HOPE 2 Study: CAP-1002 Still Improving Arm Function in DMD

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by Steve Bryson, PhD |

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The investigational cell therapy CAP-1002 continued to improve arm function in boys and young men with advanced Duchenne muscular dystrophy (DMD), according to the HOPE-2 open-label extension study.

These additional upper limb improvements came after HOPE-2 participants were off CAP-1002 for a mean of about one year before restarting the therapy, developed by Capricor Therapeutics, in the extension study for another year.

“These data suggest patients on CAP-1002 accumulate benefit over time where their skeletal muscle function is better preserved which may indicate a long term potential benefit of CAP-1002,” Linda Marbán, PhD, CEO of Capricor, said in a press release. “This evidence builds on the results of the HOPE-2 study, recently published in The Lancet, that showed statistically significant improvements in upper limb function in the treatment group at 12 months.”

The company also has launchedPhase 3 study, HOPE-3 ( NCT05126758), to evaluate CAP-1002’s impact on upper limb function in up to 68 boys, ages 10 and older, with DMD. The trial is open to those who can and cannot walk and is currently enrolling at sites in Georgia and Arkansas, with a California site expected to start soon.

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HOPE-2 was a placebo-controlled, Phase 2 study (NCT03406780) testing CAP-1002 in 20 boys and young men with DMD in the later stages of the disease, many of whom were unable to walk. The therapy, administered into the bloodstream every three months, improved arm and heart function compared to placebo, meeting primary and secondary outcome measures.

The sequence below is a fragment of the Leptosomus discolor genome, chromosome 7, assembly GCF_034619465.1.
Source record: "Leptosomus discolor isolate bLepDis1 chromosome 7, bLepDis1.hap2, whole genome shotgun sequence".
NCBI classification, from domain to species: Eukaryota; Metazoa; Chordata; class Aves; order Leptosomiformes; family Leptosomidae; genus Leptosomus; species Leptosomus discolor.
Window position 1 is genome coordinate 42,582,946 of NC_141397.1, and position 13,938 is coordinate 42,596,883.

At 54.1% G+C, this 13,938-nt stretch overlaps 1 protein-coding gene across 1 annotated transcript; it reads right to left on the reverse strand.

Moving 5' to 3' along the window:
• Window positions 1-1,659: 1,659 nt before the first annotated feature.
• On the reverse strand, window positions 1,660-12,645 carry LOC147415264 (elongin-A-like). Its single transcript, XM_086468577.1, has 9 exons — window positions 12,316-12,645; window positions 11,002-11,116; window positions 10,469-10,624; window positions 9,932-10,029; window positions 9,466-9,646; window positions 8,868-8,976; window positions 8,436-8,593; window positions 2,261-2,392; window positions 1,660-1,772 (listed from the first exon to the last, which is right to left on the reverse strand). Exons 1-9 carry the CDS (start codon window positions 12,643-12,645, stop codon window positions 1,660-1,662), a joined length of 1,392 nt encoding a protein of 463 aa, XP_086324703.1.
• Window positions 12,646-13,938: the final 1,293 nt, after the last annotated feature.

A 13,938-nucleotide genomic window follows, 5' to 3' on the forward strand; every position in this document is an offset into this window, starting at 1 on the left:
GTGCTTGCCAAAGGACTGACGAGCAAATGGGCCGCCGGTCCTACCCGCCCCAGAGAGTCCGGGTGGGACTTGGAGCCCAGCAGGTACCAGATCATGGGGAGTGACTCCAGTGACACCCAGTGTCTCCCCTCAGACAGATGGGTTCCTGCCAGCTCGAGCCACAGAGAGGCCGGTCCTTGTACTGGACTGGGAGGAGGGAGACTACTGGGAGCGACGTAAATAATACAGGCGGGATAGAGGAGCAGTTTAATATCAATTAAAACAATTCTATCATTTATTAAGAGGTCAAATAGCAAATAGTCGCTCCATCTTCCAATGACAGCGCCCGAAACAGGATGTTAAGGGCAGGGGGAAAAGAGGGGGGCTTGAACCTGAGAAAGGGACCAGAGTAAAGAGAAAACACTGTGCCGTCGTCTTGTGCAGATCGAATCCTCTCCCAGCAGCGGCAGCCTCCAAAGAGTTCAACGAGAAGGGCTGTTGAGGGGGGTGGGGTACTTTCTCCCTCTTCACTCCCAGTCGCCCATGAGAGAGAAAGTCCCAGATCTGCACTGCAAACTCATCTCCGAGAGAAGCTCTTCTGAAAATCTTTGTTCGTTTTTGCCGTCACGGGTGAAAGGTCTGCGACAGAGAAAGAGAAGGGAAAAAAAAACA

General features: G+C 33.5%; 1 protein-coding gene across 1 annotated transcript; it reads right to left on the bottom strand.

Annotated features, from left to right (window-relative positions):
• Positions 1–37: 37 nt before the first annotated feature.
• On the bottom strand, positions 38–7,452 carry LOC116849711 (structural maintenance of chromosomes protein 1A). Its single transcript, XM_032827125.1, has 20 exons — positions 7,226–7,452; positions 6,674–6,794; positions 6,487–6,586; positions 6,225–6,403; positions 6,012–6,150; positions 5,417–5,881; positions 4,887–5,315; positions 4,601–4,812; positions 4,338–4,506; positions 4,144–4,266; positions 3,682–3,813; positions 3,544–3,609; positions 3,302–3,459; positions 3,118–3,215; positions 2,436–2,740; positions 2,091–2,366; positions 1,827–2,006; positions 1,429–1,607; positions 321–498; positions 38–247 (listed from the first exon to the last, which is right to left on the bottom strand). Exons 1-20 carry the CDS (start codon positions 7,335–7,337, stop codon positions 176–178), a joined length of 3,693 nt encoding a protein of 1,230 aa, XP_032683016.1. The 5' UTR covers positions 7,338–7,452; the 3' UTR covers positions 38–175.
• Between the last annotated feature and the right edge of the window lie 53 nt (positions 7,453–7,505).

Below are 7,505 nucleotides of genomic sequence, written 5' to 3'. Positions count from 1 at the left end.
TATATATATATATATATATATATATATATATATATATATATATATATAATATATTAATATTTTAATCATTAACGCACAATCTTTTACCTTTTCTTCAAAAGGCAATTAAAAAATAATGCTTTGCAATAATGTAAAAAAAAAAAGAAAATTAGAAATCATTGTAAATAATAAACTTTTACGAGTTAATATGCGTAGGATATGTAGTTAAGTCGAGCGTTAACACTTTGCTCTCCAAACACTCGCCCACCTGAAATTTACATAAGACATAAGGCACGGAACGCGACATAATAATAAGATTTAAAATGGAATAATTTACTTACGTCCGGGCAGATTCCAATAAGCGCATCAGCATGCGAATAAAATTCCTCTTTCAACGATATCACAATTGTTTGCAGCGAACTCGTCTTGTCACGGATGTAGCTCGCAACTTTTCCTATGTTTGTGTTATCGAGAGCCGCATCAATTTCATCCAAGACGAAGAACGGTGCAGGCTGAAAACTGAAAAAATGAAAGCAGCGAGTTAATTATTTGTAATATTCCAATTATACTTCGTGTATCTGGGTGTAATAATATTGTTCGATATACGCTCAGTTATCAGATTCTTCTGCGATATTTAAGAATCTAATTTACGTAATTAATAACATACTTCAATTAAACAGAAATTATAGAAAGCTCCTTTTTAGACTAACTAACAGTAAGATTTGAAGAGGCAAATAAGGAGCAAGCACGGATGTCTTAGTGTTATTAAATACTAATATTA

After completing HOPE-2, all patients stopped treatment for a mean of 392 days (a little more than one year), up to slightly above 1.5 years (gap phase). Of the original HOPE-2 participants, 13 joined the extension study, including six who were assigned initially CAP-1002 and seven who had received the placebo.

Treatment resumed every three months for a year; patients then were evaluated by Performance of the Upper Limb (PUL) 1.2, a validated test to assess day-to-day functionality in the shoulders, elbows, wrists and hands.

The data, presented at a late-breaking session at this year’s Parent Project Muscular Dystrophy (PPMD) Annual Conference, showed that CAP-1002 significantly improved arm function.

The treatment difference after the extension phase versus the original HOPE-2 CAP-1002 stage showed a mean improvement of 3.8 PUL points. Those initially assigned a placebo improved by 2.3 points during the extension study compared to the HOPE-2 placebo phase and by 2.8 points relative to the gap phase.

“For patients with DMD, time is associated with loss of function. Anything that we can do to delay the progression is an essential step in the right direction, allowing for patients to preserve key everyday activities requiring upper limb function,” said Craig McDonald, MD, principal investigator for HOPE-2 and professor at the University of California, Davis.

“The initial HOPE-2 data, augmented with this new body of evidence showing slowing in the rate of decline with re-introduction of systemic cell therapy, indicate that CAP-1002, when used over time, is slowing DMD’s devastating effects and may be disease modifying,” McDonald added.

The therapy was generally safe and well-tolerated throughout this study, with safety profiles consistent with those seen in previous studies. The HOPE-2 extension study remains ongoing.

“Once the patient group that chose to enter the open label extension study began receiving CAP-1002 quarterly injections, we saw DMD’s progression slowing, which started within the first three months and continued for the entire year,” said Marbán.

“Patients are now in their second year of treatment, and we look forward to sharing updates on this ongoing study as they become available,” added Marbán. “All of our findings to date suggest that CAP-1002 holds promise as a potential anchor therapy for non-ambulant DMD patients, a group for which few treatment options exist.”

DMD is marked by progressive muscle weakness and wasting, more commonly affecting males than females.

CAP-1002 contains cardiosphere-derived cells, a type of heart cell progenitor, or precursor cell, that secretes tiny vesicles called exosomes. These exosomes then modulate the activity of the immune system and stimulate cellular regeneration. The investigational treatment has been granted the designations of orphan drug, regenerative medicine advanced therapy, and rare pediatric disease, in the U.S.